If you don’t manage to get one from the airport then the next best option is to go to an official office of one of the top service providers such as Airtel, Vodafone or Reliance. These can be found in every major city across India. If in doubt ask your hotel to help you organize it.

One thing to note is that it can take a while for them to verify your address and you should insist that they do because otherwise the SIM will “magically” be turned off after just a few weeks of service!

You can recharge your SIM card minutes or data at any participating vendor on the street that is displaying your service provider’s logo. Make sure you see that your phone actually recharges while you’re in the shop in order to avoid getting scammed.

6) How much should the SIM card cost?

vodafone-sign-in-indiaThe actual SIM card shouldn’t cost more than 150 to 200 rupees and the average costs for calls, texts and data are as follows (approx. 67 rupees to US$1):

  • Local calls = 1 rupee/ minute
  • Local texts = 1 rupee/ minute
  • International calls = around 7 rupees/ minute
  • International texts = around 5 rupees/ minute
  • 3G data with Airtel = approx. 300 rupees/ 1GB
  • 4G data with Airtel = approx. 650 rupees/ 1GB

The convenience of having 3G mobile Internet is pretty epic when you’re in outback India checking Facebook while on a train but it can get expensive fast if you’re doing a lot of work.

In this case, you may be better off to get a 3G Dongle that connects via USB to your laptop. The same documentation as above will be needed for getting your hands on one of those suckers.

7) Which is the best cell phone service provider to use in India?

working-in-india-mobile-internetThese are my favorite carriers in India:

I have had the best experience and coverage with Airtel and Vodafone. Although, all of them seem to have quite terrible customer service so be warned and be patient.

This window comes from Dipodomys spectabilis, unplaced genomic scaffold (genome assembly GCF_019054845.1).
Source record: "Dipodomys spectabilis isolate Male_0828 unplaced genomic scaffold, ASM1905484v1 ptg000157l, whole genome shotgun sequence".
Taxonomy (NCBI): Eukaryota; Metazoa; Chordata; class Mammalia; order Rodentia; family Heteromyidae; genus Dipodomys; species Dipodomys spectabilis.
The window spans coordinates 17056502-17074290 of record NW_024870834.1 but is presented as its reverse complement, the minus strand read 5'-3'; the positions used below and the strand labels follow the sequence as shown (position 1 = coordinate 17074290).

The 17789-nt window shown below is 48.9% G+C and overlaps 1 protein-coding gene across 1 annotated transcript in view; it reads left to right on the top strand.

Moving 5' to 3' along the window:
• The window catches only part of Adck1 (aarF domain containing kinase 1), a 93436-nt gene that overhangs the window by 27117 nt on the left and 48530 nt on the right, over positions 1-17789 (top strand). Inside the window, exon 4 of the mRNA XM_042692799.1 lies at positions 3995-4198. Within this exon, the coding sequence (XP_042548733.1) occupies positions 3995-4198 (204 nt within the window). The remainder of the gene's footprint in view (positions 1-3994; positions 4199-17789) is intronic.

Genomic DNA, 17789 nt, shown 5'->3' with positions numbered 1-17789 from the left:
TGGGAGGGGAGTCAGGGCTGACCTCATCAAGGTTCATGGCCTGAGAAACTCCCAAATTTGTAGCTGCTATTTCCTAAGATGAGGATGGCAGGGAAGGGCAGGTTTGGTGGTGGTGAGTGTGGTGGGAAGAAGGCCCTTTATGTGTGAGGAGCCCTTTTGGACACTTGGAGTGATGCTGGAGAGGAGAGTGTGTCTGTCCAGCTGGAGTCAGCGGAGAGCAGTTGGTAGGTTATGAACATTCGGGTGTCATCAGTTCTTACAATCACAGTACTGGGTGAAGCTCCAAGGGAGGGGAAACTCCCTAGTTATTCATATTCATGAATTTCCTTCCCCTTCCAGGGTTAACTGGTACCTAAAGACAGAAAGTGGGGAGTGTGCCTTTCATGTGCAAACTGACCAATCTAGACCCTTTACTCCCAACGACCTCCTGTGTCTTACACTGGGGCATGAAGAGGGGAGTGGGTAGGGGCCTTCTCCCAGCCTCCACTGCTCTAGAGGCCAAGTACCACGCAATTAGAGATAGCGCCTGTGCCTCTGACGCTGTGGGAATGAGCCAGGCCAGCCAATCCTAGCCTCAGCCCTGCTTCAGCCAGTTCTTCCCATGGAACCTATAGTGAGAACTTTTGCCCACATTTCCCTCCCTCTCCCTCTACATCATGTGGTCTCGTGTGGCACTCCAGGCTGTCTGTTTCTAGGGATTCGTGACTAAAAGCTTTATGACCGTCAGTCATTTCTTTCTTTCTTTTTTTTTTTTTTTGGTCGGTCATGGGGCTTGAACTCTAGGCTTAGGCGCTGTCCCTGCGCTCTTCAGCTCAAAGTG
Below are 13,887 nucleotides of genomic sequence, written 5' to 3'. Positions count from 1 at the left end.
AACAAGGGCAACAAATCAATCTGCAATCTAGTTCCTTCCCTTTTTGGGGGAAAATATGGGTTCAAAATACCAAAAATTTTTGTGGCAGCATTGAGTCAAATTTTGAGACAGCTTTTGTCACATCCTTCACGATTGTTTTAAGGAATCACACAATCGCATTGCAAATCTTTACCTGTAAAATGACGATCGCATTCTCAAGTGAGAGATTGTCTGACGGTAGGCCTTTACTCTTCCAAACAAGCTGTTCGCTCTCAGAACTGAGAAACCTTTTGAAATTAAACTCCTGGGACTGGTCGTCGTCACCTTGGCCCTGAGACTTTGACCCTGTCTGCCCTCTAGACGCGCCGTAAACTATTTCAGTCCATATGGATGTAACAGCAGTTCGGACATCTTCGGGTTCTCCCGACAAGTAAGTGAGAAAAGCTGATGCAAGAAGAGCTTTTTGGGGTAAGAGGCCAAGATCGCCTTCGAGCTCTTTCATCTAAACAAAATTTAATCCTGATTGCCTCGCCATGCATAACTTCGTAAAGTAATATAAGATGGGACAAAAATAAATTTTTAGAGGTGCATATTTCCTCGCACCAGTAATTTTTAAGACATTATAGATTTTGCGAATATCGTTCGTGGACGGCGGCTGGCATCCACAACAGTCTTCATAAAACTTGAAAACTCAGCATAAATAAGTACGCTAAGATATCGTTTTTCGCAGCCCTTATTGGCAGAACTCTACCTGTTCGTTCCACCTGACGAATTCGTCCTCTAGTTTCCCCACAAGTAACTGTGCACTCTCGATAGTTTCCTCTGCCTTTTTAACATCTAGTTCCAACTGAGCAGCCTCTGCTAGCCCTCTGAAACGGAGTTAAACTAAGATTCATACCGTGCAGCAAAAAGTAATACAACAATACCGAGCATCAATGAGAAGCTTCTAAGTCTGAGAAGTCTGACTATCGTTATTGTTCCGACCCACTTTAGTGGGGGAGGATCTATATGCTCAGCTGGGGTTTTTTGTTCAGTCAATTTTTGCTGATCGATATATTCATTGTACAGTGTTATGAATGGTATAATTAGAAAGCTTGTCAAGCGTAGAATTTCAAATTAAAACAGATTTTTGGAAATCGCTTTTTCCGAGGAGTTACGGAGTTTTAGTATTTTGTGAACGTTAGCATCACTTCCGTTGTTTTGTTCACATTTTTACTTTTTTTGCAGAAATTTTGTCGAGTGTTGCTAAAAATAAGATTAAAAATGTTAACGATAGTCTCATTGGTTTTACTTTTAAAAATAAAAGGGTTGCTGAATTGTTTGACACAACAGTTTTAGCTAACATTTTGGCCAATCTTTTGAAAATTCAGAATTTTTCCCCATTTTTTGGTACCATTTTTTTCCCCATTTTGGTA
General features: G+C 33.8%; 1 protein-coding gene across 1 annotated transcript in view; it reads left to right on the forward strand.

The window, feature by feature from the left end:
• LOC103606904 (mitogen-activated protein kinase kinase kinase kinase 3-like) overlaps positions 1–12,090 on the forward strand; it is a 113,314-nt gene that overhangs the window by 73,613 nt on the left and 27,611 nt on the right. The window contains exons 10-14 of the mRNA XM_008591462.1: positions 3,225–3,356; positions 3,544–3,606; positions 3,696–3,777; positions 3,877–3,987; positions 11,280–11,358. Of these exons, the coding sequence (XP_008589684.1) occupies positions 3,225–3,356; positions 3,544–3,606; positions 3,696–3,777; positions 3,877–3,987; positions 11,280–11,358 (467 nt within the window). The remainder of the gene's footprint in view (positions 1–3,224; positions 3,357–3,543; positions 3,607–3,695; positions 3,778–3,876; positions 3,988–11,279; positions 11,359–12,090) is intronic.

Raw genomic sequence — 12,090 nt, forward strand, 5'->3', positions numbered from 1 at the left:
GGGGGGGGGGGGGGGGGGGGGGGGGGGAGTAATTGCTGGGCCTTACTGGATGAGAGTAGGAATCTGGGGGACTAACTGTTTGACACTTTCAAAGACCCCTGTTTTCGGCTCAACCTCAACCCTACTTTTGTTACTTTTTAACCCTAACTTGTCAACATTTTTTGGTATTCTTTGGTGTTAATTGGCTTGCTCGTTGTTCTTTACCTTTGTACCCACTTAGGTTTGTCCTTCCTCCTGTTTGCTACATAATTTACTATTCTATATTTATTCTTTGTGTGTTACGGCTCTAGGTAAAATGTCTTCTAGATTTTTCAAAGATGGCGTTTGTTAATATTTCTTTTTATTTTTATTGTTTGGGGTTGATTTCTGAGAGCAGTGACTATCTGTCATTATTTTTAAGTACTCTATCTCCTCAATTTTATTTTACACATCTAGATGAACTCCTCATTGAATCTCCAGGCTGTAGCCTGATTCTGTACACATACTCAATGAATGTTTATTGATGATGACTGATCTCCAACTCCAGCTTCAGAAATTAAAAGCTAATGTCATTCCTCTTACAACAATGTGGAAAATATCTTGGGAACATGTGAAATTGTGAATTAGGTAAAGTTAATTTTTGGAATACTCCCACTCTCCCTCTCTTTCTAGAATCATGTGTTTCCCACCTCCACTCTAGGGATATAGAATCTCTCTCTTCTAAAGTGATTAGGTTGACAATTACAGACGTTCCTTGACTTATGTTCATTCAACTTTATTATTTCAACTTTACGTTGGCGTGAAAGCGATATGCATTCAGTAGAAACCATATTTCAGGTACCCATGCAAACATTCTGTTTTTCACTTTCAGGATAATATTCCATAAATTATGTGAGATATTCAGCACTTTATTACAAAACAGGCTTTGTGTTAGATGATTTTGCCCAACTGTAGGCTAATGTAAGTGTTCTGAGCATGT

In the picture above you can see a couple of friends of mine when we set up an office in India for a working holiday there.

8) Lastly, beware that SIM cards have a limited life

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Usually a Simcard will stop working after 3 months of inactivity. They claim this is to stop terrorism. It is a bit annoying if you plan to come back next year.

One way around it is to lend it to your friends who may be going to India within the 3 months after you get back.

Typically you should expect that you’ll need a new SIM card every time you go to India.

Last updated: May 25th, 2016

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6 Comments on “Using Cell Phones & SIM cards in India – A Tourists Perspective

  1. This is such a great resource that you are providing and you give it away free. I love seeing website that understands the value of providing a quality resource for free.

    Regards

    Laura

  2. I think your recommendation on phones was true a few years ago, but I believe that most smart phones currently sold in the US and the rest of the Americas can operate on multiple GSM bands. I am taking a Galaxy S4 and an iPhone 4S with me next week. I checked their specs and they both said they can use the 900 and 1800 bands. I hope that means they’ll work in India. I’ll find out!

  3. Hi, Asher! Thanks for the great article. I was travelling around India recently and before going, stumbled upon your blog. It helped a lot in contacting my folks back home, without having to pay roaming fees. Instead of using the service of my phone network, I opted for one of those sites that offer to unlock your phone for free: unlockyoursim.com. It worked as well and saved me even more money! Thank you again. Happy travelling!